Hey Thanks! Can't beat that price
That's an Oracle error. So it's something on the database side of things.
Yep... perhaps this may be of some help: http://www.dba-oracle.com/t_ora_01460_unimplemented_or_unreasonable_conversion_requested.htm
figuerres said:staceyw said:*snip*
and I would say that yes, much of this *MUST* be in the system for it to be worth developing with / for.
and i would expect the provider to be willing to see a log and agree to take it off the bill if i was not at-fault and treat it like any other case of netowork abuse / hacking etc... and be willing to work with me in taking the issue to the proper authorities if the case merits that.
any provider that did not treat it that way would not be getting my business for very long.
*IF* most developers and businesses do that then the providers will work that way or go out of business. that will prove the concept as valid or not in short order.
staceyw said:figuerres said:*snip*
Actually, I have had same concerns. Unless your sitting watching accounting all the time, you may not find out about some expensive DOS until after the fact (i.e. after the bill comes). It is an open check book. For a mid-size business, this could be a small distraction. For a small business, it could mean no payroll that month. They may have it already, but you need a "Do not exceed" limit on each user for compute, bandwidth, and disk *and a master do not exceed limit (i.e. stop limit), and some progressive warnings via email. Mr. Bad can come in via many different IPs also. An SSL cert on the server does not help. You would need to restrict via Client certs to allow only xyz clients which would be a pain to manage.
"you need a "Do not exceed" limit on each user for compute, bandwidth, and disk *and* a master do not exceed limit (i.e. stop limit), and some progressive warnings via email."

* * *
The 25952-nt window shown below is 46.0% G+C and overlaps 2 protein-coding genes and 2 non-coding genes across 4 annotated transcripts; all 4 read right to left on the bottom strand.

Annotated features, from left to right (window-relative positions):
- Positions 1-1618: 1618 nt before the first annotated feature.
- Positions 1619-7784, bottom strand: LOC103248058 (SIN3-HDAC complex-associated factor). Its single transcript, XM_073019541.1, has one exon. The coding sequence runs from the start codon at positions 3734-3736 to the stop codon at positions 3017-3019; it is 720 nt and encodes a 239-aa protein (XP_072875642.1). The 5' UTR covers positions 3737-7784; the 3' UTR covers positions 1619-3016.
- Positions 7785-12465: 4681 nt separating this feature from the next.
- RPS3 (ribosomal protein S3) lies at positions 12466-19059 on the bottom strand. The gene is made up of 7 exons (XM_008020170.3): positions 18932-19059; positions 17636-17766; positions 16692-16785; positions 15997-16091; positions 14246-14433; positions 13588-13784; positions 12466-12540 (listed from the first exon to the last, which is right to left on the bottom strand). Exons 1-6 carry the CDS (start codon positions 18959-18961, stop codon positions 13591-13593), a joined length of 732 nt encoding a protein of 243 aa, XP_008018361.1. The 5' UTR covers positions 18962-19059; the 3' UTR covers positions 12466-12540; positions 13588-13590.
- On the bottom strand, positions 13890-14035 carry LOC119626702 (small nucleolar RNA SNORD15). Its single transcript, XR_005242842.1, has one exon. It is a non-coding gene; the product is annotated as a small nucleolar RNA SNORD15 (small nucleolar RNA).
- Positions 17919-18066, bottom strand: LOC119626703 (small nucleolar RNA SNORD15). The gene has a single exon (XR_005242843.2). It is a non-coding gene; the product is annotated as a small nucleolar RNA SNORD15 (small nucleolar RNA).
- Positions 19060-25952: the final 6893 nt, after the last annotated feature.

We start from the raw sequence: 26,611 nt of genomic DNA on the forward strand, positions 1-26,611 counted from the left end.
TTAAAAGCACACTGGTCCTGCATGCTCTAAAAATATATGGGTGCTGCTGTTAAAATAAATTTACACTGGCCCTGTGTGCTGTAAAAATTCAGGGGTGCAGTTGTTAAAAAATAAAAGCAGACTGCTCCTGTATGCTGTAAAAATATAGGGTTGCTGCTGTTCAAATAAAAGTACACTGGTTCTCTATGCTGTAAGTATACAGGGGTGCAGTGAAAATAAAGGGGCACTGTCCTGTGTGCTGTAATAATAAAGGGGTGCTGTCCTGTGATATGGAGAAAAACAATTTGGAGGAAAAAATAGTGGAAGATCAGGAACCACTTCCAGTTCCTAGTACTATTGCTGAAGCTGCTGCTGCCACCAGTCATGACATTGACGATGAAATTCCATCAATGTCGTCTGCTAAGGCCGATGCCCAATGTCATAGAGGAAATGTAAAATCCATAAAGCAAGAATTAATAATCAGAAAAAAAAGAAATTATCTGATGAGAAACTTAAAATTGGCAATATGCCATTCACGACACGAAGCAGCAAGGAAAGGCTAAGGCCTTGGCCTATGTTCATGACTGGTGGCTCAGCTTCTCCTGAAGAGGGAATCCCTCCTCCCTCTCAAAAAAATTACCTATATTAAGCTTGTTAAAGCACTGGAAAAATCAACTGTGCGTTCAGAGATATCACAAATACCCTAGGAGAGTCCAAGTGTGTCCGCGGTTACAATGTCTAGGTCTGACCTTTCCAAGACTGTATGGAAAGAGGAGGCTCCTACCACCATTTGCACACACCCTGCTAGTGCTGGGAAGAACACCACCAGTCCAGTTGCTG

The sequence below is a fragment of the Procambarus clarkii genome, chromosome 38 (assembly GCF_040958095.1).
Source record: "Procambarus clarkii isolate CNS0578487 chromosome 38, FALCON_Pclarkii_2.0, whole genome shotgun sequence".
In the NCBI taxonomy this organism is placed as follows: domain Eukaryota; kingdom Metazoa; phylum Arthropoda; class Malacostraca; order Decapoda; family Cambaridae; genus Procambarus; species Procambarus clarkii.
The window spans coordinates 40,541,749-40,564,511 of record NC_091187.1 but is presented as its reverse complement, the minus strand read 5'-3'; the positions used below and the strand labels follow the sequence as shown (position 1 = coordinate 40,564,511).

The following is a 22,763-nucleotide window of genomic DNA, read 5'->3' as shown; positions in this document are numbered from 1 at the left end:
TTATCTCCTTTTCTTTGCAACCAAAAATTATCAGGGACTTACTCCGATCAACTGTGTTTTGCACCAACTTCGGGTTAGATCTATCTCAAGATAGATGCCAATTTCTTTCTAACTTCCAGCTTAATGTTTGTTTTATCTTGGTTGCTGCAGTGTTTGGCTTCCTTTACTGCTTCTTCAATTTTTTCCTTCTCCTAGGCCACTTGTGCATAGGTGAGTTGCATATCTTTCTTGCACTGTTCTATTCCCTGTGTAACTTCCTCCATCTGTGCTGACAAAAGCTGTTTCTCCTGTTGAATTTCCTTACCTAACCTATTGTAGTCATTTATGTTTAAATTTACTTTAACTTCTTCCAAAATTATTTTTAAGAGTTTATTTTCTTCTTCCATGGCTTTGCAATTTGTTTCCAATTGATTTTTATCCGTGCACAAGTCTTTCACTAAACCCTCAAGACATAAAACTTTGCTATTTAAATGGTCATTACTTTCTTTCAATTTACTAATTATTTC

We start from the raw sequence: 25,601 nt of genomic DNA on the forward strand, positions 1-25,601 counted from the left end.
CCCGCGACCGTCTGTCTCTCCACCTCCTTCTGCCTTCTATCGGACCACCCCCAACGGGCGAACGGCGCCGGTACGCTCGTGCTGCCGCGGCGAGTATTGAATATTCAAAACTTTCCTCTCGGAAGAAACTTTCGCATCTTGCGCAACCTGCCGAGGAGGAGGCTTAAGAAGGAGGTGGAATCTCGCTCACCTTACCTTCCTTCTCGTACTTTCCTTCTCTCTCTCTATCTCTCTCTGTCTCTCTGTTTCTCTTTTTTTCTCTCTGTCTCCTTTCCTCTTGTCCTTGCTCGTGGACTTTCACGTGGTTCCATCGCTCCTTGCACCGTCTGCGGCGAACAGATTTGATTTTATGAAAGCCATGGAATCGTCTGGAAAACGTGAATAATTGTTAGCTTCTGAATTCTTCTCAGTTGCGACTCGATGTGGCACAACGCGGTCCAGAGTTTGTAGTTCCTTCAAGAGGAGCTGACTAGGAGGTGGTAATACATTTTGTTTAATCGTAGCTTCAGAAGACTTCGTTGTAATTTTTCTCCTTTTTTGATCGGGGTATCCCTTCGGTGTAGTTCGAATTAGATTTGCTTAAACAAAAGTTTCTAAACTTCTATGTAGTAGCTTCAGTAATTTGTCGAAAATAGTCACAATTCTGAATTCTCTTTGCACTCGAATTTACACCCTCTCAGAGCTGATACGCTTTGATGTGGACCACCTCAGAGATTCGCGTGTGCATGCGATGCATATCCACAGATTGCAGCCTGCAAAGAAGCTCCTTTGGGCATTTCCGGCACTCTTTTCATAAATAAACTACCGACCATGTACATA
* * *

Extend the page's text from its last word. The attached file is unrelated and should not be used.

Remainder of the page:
Absolutely agree. I'm just beginning to explore Azure and have this very concern. Sure you can - eventually - detect and act on such an attack but I worry that for many small customers, that may be too late. Reminds me of my first cell phone bill for one of my children :-0
Without this, I am hesitant to recommend the service to small-sized customers.
OMG, I was just going to post on this very topic: Kill IE6 campaign gains force.
In my present engagement, I was forced to abandon FireFox to author SharePoint Wiki Library pages. Fortunately, I found sufficient IE7/8 add-ons (IE7Pro mostly) to make it acceptable. However, yesterday I had to uninstall IE8, uninstall IE7, and uninstall the add-ons, reverting to IE6 so that I can work on an OLD IE6 only web application :-/ Now I have to learn the odd little tricks used to force the IE6 app. to work. <groan>
I've setup a VM (VMWare Server) where I run IE8 (with the add-ons) so that I can switch over to do my SharePoint Wiki Library documentation. What a royal pain.
While I understand a company's financial incentive to delay their browser upgrades. Market permitting, I'm going to charge a premium for working in IE6 - or refuse the work all together (I hope).
Dan said:JeremyJ said:*snip*
I just got a Netflix subscription, the 1 DVD at-a-time subscription and unlimited streaming.
We have an Xbox 360 in our living room and we just got a Roku in our bedroom for streaming Netflix videos. The Roku works great, super easy to setup, wireless and smart enough to detect your connection speed. If you want NetFlix on a regular TV, definitely check out the Roku.
...and streaming Netflix to the Xbox 360 / HDTV also works well. LOVE it.